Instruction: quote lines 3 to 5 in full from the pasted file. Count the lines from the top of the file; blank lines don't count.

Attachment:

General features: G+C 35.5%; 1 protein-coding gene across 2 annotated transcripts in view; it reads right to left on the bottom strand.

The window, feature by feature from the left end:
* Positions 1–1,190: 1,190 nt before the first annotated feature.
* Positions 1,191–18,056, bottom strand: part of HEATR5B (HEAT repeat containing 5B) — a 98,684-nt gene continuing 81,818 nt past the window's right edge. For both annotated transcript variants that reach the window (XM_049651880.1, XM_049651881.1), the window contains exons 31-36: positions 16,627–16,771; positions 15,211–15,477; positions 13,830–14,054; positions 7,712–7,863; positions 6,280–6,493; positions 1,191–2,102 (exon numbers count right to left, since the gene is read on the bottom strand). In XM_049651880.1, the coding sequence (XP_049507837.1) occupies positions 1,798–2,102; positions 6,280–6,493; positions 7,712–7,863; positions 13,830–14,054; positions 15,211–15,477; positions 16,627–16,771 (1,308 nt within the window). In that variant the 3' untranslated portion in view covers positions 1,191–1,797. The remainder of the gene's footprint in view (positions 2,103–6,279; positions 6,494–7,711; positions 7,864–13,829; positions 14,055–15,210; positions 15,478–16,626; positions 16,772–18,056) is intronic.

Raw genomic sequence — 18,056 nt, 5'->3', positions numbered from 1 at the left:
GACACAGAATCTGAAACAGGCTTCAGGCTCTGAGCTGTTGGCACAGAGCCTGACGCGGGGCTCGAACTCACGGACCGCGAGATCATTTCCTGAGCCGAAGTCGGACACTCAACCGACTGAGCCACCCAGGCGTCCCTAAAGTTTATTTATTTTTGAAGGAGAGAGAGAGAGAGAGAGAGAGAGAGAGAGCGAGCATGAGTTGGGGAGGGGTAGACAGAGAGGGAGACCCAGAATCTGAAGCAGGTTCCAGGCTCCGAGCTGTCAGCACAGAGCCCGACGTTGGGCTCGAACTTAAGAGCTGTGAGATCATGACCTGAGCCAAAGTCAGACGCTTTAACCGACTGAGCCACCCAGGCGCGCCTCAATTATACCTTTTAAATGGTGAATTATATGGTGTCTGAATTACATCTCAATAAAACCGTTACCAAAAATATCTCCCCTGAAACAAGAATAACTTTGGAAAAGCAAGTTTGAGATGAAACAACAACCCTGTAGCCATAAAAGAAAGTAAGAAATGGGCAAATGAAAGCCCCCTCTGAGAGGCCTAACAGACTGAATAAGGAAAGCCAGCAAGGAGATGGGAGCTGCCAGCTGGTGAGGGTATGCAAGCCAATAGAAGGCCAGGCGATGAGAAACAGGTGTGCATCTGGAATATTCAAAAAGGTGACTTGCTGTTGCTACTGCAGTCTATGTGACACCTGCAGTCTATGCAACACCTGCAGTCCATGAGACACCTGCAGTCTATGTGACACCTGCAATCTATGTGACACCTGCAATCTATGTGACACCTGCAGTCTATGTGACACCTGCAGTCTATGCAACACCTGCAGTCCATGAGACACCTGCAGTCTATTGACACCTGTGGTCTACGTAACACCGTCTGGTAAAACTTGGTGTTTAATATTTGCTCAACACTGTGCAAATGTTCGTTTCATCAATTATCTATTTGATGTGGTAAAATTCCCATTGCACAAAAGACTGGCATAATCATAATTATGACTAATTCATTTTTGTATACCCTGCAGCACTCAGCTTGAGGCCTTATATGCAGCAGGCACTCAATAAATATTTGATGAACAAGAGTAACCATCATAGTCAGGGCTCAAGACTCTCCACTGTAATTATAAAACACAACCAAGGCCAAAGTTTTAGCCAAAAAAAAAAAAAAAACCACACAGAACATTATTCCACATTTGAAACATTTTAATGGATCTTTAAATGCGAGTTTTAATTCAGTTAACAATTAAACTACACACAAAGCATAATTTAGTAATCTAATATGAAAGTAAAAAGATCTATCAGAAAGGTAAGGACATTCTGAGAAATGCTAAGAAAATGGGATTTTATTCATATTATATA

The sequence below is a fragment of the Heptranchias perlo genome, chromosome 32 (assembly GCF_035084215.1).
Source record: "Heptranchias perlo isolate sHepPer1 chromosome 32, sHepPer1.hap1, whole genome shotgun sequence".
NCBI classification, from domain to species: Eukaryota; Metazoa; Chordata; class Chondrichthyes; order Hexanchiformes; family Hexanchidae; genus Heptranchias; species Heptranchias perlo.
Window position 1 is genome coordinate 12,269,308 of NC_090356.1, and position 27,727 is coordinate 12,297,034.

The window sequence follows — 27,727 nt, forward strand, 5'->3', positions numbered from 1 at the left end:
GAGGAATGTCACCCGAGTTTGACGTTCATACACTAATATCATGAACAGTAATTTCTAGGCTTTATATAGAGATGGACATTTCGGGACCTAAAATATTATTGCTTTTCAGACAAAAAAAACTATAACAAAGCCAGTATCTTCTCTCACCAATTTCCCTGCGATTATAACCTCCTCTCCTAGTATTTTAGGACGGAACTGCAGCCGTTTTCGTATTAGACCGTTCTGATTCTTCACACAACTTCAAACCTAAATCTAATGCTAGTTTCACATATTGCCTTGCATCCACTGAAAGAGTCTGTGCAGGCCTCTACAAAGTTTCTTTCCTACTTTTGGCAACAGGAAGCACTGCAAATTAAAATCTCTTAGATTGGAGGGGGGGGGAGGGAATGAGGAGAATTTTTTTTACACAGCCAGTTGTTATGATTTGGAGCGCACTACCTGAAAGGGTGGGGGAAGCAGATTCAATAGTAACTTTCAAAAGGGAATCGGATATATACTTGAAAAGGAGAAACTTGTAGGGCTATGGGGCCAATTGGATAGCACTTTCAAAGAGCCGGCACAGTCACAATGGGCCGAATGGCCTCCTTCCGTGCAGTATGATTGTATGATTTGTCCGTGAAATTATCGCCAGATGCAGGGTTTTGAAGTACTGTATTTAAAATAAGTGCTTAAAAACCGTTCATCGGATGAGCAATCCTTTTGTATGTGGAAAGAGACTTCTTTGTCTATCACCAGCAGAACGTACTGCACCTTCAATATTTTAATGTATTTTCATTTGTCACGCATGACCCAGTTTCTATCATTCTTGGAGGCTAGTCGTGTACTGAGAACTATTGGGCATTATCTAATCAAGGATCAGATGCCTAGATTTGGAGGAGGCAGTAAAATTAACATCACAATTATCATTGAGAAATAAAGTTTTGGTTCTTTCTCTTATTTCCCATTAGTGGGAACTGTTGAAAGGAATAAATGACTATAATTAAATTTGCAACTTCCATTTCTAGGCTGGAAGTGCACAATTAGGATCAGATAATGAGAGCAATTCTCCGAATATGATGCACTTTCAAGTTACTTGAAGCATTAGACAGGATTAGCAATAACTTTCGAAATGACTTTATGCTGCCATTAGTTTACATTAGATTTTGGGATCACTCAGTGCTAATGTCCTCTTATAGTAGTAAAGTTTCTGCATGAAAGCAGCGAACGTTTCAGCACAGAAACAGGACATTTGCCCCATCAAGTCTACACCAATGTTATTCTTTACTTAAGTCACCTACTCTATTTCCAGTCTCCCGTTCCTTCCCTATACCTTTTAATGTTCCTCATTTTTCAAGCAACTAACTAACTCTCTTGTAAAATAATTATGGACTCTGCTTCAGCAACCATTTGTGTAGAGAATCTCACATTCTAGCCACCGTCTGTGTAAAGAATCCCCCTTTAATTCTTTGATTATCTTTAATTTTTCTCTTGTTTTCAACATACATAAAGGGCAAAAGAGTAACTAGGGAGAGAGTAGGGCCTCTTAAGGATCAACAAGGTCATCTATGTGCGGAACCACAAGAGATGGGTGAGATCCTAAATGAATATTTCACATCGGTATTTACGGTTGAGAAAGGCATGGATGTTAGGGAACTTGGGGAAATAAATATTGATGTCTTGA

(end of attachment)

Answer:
* Positions 1–1,190: 1,190 nt before the first annotated feature.
* Positions 1,191–18,056, bottom strand: part of HEATR5B (HEAT repeat containing 5B) — a 98,684-nt gene continuing 81,818 nt past the window's right edge. For both annotated transcript variants that reach the window (XM_049651880.1, XM_049651881.1), the window contains exons 31-36: positions 16,627–16,771; positions 15,211–15,477; positions 13,830–14,054; positions 7,712–7,863; positions 6,280–6,493; positions 1,191–2,102 (exon numbers count right to left, since the gene is read on the bottom strand). In XM_049651880.1, the coding sequence (XP_049507837.1) occupies positions 1,798–2,102; positions 6,280–6,493; positions 7,712–7,863; positions 13,830–14,054; positions 15,211–15,477; positions 16,627–16,771 (1,308 nt within the window). In that variant the 3' untranslated portion in view covers positions 1,191–1,797. The remainder of the gene's footprint in view (positions 2,103–6,279; positions 6,494–7,711; positions 7,864–13,829; positions 14,055–15,210; positions 15,478–16,626; positions 16,772–18,056) is intronic.

Raw genomic sequence — 18,056 nt, 5'->3', positions numbered from 1 at the left: